Neither was it intended that the engines should be converted from personalty into realty until they were paid' for,. The Holly Company's right to "remain in and have full possession" of the engines plainly was inconsistent with such a conversion. All this, we think, iavery clear. And we here observe that at the date of the contract Bullock' & Co. were in possession of the real estate, and the legal title was in Bullock, for the transaction between him and H. S. Hopper-the deed to the latter, and his written acknowledgment-constituted only a mortgage. Bullock & Co., then, were in a position to stipulate as they did with respect to the Holly Company's lien f6r the purchase money and its' right to maintain possession of the engines as aJditi<malsecurity. Is there any rule of public policy which will defeat the undeniable intention of the parties as the same appears on the face of the contract? Now while, by the settled la.wof Pennsylvania, where persot1al property is delivered under a conditional sale a provision in the contract preserv:';' ing to the vendor the :title until the property is paid for ie'voiJasrespects execution creditors of the vendee, or an innocent pnrchaser from him, yet,as against the vendee himself, the seller may reserve the of property in the until payment, and in default he' may reclaim them, or resort to legal remedies. Hankv. Linderman,64 Pa. St. Krau8lrv. Com.· 93 Pa. St. 421. Allthe Pennsylvania cases agree that sucb 'a reservation of title to the goods RS security for the price is valid the partiesthemselves.Pee'kv. Heim; J27 ·Pa. St. 500, 17 AtL Rep. 984; Sumrnersonv. Hicks, 134Pa. S1. 566,19 Atl. Rep. 808; Levan v. Wilten, 135 Pa. St. 61, 19 Atl. Rep. 945. In the very latest case on this subject,-Hineman v. Matthews, 138 204, 20At1.Rep. 843,-wherethere was a sale of timber on an agreement that the title was not to pass until payment, butthevendeewll.B permitted to remove the timher and convert it into lumber, and then failed to pay. whereupon the vendor took possesfjion of the lumber; it was ruled that he could ·hold it against a subseq:uElnt, execution creditor of the vendee. In HOffkne8s v. RU88ell, 118 U. S. 663, 7 Sup. Ct. Rep. 51, upon an exhllUstive 'review of the decisions, the conclusion was reached by the BUpreme court of the United States that by the general rule of law, unaffected by local statutes or local decisions, a conditional sale of personal property,accompanied by delivery, is valid both as against theparlies and third persons; and it was further shown that by the almost·unanimous opinion of the courts a purchaser buying with -notice from the conditionalvendee cannot hold the property as against the claim of the original vendor. The case of Gregcrry v.Morris. '96 U. S. 619, is instructive. There a contract of sale of cattle gave the vendor a lien' thereon for the price, and authorized him to designate a person to go along with and retain possession of the cattle, who, upon 'non-payment, was to sell thewhole or a portion of the cattle. The court sustained the Hen as between the parties. ChiefJustice WAITE, speaking for the "The lien at common law of the vendor of personal property to secure: payment. Df .pu rchasemoney oythe volulltary andunconditionlll delivery of tbe property to the purchaser; but this does not prevent the parties from con-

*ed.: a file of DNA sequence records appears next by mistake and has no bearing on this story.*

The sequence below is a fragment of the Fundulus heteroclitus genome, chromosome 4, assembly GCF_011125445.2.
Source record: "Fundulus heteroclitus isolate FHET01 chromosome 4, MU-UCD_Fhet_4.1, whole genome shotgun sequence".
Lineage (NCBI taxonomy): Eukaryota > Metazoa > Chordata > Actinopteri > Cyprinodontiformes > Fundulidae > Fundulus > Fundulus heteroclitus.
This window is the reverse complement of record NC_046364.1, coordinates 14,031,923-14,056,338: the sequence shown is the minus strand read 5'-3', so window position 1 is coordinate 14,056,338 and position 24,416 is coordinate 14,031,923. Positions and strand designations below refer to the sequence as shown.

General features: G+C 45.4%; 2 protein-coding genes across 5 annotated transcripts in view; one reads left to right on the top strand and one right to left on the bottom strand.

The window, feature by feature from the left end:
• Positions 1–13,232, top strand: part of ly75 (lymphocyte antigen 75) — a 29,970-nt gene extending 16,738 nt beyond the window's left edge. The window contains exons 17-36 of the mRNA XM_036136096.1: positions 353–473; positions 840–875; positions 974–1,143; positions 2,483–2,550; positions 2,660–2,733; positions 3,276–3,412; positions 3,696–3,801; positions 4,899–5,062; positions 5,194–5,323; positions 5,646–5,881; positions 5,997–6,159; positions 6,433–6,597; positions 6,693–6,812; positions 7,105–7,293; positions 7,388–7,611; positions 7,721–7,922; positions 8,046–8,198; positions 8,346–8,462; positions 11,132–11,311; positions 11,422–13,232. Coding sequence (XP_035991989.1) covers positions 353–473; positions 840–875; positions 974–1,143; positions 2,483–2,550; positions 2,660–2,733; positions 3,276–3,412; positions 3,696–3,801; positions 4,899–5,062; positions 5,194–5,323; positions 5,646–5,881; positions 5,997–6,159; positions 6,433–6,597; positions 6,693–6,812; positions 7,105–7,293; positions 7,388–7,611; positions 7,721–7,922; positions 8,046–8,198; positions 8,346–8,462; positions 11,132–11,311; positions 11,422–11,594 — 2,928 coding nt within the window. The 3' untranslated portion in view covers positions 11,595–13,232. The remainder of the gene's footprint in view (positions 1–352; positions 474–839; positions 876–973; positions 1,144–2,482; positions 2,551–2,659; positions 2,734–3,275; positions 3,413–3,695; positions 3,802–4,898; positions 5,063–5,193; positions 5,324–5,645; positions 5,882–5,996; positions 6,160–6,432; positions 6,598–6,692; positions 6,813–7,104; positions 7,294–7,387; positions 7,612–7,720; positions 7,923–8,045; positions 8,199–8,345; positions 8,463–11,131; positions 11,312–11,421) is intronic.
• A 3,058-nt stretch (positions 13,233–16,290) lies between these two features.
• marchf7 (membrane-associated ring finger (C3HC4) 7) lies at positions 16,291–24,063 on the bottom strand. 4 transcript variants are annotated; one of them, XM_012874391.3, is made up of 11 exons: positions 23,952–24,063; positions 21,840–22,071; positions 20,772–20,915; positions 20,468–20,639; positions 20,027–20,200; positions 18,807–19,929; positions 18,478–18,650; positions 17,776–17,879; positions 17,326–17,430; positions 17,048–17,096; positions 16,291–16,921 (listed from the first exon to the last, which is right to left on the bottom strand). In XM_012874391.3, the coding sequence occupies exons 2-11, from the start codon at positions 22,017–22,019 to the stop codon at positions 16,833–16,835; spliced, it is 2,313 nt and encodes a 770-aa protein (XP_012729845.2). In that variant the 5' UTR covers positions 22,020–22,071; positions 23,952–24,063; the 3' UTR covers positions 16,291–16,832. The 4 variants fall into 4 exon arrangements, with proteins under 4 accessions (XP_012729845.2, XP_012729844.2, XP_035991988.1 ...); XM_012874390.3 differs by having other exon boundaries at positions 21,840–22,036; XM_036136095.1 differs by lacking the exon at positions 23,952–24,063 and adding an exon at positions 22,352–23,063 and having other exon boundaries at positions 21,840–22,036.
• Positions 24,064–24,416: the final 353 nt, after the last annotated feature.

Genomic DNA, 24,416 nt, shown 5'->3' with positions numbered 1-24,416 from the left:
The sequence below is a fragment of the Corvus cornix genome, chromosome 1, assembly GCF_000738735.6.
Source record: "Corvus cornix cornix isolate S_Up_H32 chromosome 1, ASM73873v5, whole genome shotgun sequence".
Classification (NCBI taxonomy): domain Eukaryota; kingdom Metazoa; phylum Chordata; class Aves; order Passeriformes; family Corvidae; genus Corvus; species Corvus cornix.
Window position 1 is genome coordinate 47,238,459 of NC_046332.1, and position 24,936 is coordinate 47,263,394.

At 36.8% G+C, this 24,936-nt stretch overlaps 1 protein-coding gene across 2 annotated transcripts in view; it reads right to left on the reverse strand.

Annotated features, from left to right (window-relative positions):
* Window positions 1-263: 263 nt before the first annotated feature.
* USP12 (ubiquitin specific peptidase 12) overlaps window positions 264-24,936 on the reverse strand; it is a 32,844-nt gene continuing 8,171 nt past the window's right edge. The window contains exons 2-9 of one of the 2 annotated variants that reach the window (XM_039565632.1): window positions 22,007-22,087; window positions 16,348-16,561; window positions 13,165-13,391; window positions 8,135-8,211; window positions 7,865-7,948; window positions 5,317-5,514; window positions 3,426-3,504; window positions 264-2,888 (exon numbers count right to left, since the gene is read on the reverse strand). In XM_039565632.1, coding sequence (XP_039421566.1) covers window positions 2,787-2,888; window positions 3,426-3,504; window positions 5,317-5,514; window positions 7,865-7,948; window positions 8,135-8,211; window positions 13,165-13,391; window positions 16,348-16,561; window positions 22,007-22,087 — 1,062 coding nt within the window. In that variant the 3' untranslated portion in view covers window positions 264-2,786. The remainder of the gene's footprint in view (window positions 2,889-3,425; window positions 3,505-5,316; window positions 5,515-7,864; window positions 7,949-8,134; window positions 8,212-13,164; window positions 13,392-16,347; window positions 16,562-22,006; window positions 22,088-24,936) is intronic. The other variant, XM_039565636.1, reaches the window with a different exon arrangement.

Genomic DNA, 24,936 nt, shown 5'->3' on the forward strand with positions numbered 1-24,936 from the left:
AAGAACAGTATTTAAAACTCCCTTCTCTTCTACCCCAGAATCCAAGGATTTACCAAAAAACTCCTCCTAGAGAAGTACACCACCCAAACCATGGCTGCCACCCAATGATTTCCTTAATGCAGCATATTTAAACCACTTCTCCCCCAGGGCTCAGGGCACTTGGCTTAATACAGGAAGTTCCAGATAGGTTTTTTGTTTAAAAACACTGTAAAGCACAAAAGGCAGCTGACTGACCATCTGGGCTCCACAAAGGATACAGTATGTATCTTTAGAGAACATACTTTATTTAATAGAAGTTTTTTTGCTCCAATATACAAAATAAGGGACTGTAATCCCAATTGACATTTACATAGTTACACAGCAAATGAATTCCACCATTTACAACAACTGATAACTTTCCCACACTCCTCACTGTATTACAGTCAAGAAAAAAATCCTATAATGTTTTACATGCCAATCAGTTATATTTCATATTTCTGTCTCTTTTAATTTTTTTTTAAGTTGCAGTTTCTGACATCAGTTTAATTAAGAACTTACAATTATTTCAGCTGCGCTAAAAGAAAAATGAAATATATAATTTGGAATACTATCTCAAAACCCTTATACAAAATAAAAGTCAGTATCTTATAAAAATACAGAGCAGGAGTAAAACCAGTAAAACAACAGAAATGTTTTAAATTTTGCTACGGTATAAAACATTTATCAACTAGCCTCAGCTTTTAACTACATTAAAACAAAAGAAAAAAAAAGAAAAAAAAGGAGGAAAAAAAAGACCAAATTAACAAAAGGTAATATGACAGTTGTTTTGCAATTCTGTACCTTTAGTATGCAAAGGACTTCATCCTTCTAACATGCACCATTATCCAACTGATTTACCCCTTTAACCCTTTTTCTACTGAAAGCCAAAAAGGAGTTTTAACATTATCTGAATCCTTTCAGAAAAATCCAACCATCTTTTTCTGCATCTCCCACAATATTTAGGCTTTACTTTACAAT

FEDERAL REI'ORTER, vol. 48.
tracting fora lien,which, as between themselves. will be good after delivery. So, ordinarily, when the possession of a pledge is relinquished. the rights of the ate gone. In this case. however, Morris was not willing to rely upon thll lien which the law gave him as vendOl', or upon a mere pledge of the property; but'required a special contract on the part of Gregory, securing his rights. This contract created a charge upon the property, not in the nature of a pledge, but of 8 mortgage. The Hen, as between the parties. was not made to depend upon possession, but' upon a contract, which defined the rights both of.Morris and Gregory, and the power of Morris for the enforcement of his lIecurity."